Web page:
Homework Help

Conflict is not a matter of you get what you deserve. How are some people innocent...

user profile pic

liverpool7 | (Level 3) eNoter

Posted November 11, 2011 at 10:17 PM via web

dislike 1 like

Conflict is not a matter of you get what you deserve. How are some people innocent victims of conflict?

2 Answers | Add Yours

user profile pic

literaturenerd | High School Teacher | (Level 2) Educator Emeritus

Posted November 11, 2011 at 11:03 PM (Answer #1)

dislike 1 like

Since you posted this question in Literature, I am sure that you are examining conflict in a text. (Outside of that, this would also be a great Discussion post or fit into Social Sciences.) This conflict, per your question, is not always the fault of the protagonist. Right? Therefore, what I am assuming you are asking is about some examples where the protagonist faces conflict that they did not force to happen.

There is truth in the statement made in your question: some people are innocent victims of conflict.

Therefore, there are many examples (in literature) where the protagonist, or any character for that fact, faces conflict which they do not deserve.

For example, the protagonist Melinda, in Laurie Halse Anderson's novel Speak, does not deserve the conflict she faces in the novel. Melinda is bullied and alienated by both her closest friends and complete strangers. Melinda was raped at a party and called the police. The party was broken up and everyone comes to find out that it was Melinda who placed the call. Melinda did not deserve to face the conflicts she faced.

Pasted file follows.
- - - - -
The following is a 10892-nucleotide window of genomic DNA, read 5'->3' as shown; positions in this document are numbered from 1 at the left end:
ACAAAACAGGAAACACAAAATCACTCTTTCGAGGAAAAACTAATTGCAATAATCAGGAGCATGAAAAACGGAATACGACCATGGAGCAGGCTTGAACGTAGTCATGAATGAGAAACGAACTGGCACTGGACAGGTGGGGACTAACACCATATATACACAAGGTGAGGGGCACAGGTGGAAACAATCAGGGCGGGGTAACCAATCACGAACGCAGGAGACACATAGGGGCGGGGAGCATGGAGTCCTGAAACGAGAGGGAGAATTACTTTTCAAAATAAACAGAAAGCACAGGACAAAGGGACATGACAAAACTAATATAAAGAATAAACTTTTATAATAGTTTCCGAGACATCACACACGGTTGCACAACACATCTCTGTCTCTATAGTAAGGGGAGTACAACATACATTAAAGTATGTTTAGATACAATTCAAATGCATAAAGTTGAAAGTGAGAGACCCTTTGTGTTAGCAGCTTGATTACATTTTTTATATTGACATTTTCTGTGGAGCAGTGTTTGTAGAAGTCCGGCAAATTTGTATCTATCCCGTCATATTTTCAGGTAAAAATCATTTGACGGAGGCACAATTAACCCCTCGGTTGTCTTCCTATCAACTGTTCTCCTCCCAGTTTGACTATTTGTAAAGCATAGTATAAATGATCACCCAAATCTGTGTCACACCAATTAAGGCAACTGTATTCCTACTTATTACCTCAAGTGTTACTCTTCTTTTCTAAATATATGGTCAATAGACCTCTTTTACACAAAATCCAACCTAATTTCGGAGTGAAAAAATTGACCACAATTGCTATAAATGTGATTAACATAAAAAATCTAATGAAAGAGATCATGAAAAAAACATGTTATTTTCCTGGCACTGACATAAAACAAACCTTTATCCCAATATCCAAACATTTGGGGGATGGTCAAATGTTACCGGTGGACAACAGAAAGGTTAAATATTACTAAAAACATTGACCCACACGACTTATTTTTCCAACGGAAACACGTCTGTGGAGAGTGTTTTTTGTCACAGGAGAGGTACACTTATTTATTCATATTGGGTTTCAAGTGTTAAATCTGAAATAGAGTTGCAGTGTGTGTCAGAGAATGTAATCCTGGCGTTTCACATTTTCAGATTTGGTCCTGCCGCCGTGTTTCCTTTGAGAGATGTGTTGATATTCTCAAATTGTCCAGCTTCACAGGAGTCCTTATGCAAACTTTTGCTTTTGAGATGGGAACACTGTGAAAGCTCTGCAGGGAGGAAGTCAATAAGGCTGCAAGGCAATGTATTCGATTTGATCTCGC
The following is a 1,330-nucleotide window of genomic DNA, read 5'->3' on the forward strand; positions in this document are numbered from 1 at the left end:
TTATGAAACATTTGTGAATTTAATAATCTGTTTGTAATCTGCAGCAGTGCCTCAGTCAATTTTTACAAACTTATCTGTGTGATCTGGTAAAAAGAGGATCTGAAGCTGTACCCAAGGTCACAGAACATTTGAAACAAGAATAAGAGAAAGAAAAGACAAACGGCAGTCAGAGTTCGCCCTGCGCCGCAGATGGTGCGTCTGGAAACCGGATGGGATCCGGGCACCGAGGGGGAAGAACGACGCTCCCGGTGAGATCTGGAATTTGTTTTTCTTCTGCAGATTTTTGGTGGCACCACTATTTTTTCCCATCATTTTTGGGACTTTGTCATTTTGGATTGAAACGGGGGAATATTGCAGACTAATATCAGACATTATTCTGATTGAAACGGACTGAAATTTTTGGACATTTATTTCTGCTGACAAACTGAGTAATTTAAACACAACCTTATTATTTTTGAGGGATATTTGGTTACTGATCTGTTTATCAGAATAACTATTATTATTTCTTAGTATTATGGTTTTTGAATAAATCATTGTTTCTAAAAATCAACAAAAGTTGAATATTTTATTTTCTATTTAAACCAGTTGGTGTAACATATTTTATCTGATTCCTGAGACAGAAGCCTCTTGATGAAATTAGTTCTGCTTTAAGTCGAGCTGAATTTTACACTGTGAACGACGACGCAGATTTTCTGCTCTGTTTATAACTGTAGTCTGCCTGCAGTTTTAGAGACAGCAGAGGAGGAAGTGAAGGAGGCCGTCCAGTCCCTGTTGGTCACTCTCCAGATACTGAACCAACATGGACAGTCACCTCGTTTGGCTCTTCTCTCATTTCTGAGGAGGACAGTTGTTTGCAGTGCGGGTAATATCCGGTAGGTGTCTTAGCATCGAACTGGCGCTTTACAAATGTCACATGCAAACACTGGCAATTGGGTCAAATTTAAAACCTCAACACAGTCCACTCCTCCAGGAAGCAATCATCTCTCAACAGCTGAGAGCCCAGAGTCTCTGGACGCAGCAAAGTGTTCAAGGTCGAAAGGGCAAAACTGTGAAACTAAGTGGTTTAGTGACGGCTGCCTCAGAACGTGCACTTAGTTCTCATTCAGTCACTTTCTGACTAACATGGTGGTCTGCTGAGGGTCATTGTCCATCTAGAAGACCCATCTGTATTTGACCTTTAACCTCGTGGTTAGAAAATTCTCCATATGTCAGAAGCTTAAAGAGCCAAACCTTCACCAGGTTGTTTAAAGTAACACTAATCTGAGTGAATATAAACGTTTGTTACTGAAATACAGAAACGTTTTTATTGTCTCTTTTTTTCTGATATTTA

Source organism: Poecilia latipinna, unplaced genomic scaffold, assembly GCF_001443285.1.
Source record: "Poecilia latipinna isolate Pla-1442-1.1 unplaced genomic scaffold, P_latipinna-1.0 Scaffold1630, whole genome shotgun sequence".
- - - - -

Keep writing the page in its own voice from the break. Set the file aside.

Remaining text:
To determine if a character deserves the conflict they face in their life, a reader must examine the character's actions. Did they do something which deserved conflict to be a part of their life? If not, then the character could be deemed innocent and would not deserve the conflict which they are forced to face.

user profile pic

gloryalee | Student, Grade 9 | (Level 1) eNoter

Posted November 11, 2011 at 11:54 PM (Answer #2)

dislike 0 like

Well, there's always two sides to a conflict, and sometimes it's not even up to the reader to judge who is "right" or "wrong", "guilty" or "innocent". For example, in "The Cask of Amontillado", the protagonist is plotting to obliterate a guy whom he tells the reader nothing about, not even what he did to prompt such an endeavor of revenge. In the end, he succeeds, and the so-called "antagonist" is locked away forever in a burning crypt. So, who would the antagonist be 'innocent' or is it just the work of an Unreliable Narrator?

Join to answer this question

Join a community of thousands of dedicated teachers and students.

Join eNotes